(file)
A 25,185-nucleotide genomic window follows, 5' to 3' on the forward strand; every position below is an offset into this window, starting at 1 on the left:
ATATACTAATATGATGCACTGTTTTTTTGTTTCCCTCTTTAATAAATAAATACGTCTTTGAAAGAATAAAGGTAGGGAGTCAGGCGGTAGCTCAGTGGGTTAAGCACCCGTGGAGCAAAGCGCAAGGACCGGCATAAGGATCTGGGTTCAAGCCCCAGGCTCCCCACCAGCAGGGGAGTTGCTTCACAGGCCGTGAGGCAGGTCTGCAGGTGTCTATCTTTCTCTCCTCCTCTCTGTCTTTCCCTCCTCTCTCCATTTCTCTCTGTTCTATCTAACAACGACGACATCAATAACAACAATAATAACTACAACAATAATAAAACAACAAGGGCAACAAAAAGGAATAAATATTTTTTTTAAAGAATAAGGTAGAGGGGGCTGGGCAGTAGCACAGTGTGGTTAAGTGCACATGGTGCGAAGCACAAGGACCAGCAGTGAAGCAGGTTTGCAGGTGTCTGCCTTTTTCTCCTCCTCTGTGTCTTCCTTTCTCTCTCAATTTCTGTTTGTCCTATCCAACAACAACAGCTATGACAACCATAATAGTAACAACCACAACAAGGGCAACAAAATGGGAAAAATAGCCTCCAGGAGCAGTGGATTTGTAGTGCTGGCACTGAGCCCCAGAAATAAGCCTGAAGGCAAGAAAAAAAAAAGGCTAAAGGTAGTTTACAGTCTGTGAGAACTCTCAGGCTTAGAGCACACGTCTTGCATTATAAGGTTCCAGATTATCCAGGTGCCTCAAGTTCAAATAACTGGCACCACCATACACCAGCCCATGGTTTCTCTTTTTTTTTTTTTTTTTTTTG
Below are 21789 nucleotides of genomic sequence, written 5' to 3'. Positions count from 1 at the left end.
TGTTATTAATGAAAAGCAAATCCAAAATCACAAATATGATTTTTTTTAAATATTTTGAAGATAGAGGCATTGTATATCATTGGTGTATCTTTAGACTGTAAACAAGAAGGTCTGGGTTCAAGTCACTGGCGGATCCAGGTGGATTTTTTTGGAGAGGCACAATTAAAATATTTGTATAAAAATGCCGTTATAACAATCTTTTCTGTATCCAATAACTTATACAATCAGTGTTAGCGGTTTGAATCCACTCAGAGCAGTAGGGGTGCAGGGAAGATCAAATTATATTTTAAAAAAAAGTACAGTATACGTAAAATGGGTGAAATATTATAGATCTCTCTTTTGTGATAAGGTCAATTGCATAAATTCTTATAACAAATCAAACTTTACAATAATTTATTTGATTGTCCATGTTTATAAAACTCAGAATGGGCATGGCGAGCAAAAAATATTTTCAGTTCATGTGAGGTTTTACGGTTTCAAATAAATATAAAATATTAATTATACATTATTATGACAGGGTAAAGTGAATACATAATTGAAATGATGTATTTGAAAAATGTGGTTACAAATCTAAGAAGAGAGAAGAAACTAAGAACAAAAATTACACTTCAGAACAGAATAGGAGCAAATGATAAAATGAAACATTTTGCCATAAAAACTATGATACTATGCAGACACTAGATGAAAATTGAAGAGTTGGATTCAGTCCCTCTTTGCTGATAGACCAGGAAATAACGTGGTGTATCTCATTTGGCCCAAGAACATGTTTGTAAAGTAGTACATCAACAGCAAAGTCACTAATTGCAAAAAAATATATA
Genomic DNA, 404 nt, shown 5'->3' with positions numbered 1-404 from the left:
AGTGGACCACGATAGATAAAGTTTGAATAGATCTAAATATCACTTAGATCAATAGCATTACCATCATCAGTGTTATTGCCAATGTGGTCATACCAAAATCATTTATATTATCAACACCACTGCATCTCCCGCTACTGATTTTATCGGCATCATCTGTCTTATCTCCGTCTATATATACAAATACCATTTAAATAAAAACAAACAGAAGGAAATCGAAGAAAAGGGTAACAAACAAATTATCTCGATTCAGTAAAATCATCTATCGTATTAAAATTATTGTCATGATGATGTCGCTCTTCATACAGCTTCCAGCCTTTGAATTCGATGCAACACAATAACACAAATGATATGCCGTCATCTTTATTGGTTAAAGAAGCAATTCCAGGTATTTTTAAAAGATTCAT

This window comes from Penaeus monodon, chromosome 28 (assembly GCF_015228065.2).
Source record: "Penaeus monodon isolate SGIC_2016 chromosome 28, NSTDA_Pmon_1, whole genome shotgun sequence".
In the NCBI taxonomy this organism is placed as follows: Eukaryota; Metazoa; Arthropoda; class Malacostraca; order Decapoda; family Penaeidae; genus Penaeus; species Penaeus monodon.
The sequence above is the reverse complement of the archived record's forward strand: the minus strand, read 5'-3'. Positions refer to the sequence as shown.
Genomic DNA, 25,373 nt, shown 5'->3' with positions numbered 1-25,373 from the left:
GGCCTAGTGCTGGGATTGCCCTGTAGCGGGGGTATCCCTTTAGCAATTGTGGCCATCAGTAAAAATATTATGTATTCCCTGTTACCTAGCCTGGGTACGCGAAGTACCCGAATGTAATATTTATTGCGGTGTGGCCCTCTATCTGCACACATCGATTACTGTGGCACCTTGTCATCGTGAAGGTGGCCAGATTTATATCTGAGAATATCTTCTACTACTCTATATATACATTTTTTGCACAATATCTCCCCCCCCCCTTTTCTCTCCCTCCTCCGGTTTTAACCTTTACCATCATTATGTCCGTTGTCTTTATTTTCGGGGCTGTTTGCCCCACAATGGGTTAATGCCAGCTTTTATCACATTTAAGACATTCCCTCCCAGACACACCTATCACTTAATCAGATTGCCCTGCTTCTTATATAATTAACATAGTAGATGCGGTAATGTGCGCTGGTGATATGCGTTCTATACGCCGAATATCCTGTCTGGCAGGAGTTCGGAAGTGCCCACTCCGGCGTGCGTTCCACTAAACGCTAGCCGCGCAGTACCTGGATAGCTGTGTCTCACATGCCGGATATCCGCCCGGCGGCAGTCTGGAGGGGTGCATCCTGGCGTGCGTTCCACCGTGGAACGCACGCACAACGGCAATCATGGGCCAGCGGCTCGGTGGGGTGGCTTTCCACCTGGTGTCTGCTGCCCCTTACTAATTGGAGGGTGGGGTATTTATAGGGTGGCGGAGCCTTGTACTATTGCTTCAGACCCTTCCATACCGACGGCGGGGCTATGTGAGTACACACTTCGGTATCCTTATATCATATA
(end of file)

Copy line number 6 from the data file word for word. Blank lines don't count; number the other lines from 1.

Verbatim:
AGTGGACCACGATAGATAAAGTTTGAATAGATCTAAATATCACTTAGATCAATAGCATTACCATCATCAGTGTTATTGCCAATGTGGTCATACCAAAATCATTTATATTATCAACACCACTGCATCTCCCGCTACTGATTTTATCGGCATCATCTGTCTTATCTCCGTCTATATATACAAATACCATTTAAATAAAAACAAACAGAAGGAAATCGAAGAAAAGGGTAACAAACAAATTATCTCGATTCAGTAAAATCATCTATCGTATTAAAATTATTGTCATGATGATGTCGCTCTTCATACAGCTTCCAGCCTTTGAATTCGATGCAACACAATAACACAAATGATATGCCGTCATCTTTATTGGTTAAAGAAGCAATTCCAGGTATTTTTAAAAGATTCAT